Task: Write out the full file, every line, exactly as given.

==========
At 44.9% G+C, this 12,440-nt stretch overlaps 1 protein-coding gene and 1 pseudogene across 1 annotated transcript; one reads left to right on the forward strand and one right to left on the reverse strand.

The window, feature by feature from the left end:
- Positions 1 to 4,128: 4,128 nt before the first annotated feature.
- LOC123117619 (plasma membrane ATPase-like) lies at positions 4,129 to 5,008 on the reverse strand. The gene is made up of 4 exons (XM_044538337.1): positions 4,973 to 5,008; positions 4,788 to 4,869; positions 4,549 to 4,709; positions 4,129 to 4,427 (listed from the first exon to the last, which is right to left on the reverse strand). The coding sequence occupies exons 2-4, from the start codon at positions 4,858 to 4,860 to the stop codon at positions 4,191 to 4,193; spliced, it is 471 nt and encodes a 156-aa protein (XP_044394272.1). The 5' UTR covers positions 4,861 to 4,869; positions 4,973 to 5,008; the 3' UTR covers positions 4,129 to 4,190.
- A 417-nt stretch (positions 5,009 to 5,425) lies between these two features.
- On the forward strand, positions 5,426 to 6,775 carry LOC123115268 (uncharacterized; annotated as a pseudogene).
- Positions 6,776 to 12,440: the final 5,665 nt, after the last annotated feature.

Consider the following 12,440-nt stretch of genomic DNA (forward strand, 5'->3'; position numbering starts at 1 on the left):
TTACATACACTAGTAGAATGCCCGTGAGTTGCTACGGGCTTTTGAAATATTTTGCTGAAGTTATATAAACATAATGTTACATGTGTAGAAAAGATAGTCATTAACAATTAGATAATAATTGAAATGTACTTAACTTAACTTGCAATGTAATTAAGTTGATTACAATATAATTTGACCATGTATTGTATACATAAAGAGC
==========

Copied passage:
At 44.9% G+C, this 12,440-nt stretch overlaps 1 protein-coding gene and 1 pseudogene across 1 annotated transcript; one reads left to right on the forward strand and one right to left on the reverse strand.

The window, feature by feature from the left end:
- Positions 1 to 4,128: 4,128 nt before the first annotated feature.
- LOC123117619 (plasma membrane ATPase-like) lies at positions 4,129 to 5,008 on the reverse strand. The gene is made up of 4 exons (XM_044538337.1): positions 4,973 to 5,008; positions 4,788 to 4,869; positions 4,549 to 4,709; positions 4,129 to 4,427 (listed from the first exon to the last, which is right to left on the reverse strand). The coding sequence occupies exons 2-4, from the start codon at positions 4,858 to 4,860 to the stop codon at positions 4,191 to 4,193; spliced, it is 471 nt and encodes a 156-aa protein (XP_044394272.1). The 5' UTR covers positions 4,861 to 4,869; positions 4,973 to 5,008; the 3' UTR covers positions 4,129 to 4,190.
- A 417-nt stretch (positions 5,009 to 5,425) lies between these two features.
- On the forward strand, positions 5,426 to 6,775 carry LOC123115268 (uncharacterized; annotated as a pseudogene).
- Positions 6,776 to 12,440: the final 5,665 nt, after the last annotated feature.

Consider the following 12,440-nt stretch of genomic DNA (forward strand, 5'->3'; position numbering starts at 1 on the left):
TTACATACACTAGTAGAATGCCCGTGAGTTGCTACGGGCTTTTGAAATATTTTGCTGAAGTTATATAAACATAATGTTACATGTGTAGAAAAGATAGTCATTAACAATTAGATAATAATTGAAATGTACTTAACTTAACTTGCAATGTAATTAAGTTGATTACAATATAATTTGACCATGTATTGTATACATAAAGAGC